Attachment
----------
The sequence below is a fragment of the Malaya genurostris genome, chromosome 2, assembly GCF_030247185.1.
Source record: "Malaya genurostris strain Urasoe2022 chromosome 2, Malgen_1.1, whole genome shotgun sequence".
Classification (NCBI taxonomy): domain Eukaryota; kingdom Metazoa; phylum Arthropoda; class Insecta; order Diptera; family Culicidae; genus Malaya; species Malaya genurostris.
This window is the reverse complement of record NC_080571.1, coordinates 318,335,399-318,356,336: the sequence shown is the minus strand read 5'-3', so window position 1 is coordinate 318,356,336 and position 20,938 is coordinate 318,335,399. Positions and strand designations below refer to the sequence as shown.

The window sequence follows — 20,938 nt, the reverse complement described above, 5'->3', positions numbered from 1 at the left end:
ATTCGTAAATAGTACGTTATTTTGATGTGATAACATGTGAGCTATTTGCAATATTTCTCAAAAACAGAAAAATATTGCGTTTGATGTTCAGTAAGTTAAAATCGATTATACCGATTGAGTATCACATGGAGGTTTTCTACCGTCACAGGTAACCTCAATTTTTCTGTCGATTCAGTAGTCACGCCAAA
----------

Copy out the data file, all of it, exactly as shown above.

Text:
The sequence below is a fragment of the Malaya genurostris genome, chromosome 2, assembly GCF_030247185.1.
Source record: "Malaya genurostris strain Urasoe2022 chromosome 2, Malgen_1.1, whole genome shotgun sequence".
Classification (NCBI taxonomy): domain Eukaryota; kingdom Metazoa; phylum Arthropoda; class Insecta; order Diptera; family Culicidae; genus Malaya; species Malaya genurostris.
This window is the reverse complement of record NC_080571.1, coordinates 318,335,399-318,356,336: the sequence shown is the minus strand read 5'-3', so window position 1 is coordinate 318,356,336 and position 20,938 is coordinate 318,335,399. Positions and strand designations below refer to the sequence as shown.

The window sequence follows — 20,938 nt, the reverse complement described above, 5'->3', positions numbered from 1 at the left end:
ATTCGTAAATAGTACGTTATTTTGATGTGATAACATGTGAGCTATTTGCAATATTTCTCAAAAACAGAAAAATATTGCGTTTGATGTTCAGTAAGTTAAAATCGATTATACCGATTGAGTATCACATGGAGGTTTTCTACCGTCACAGGTAACCTCAATTTTTCTGTCGATTCAGTAGTCACGCCAAA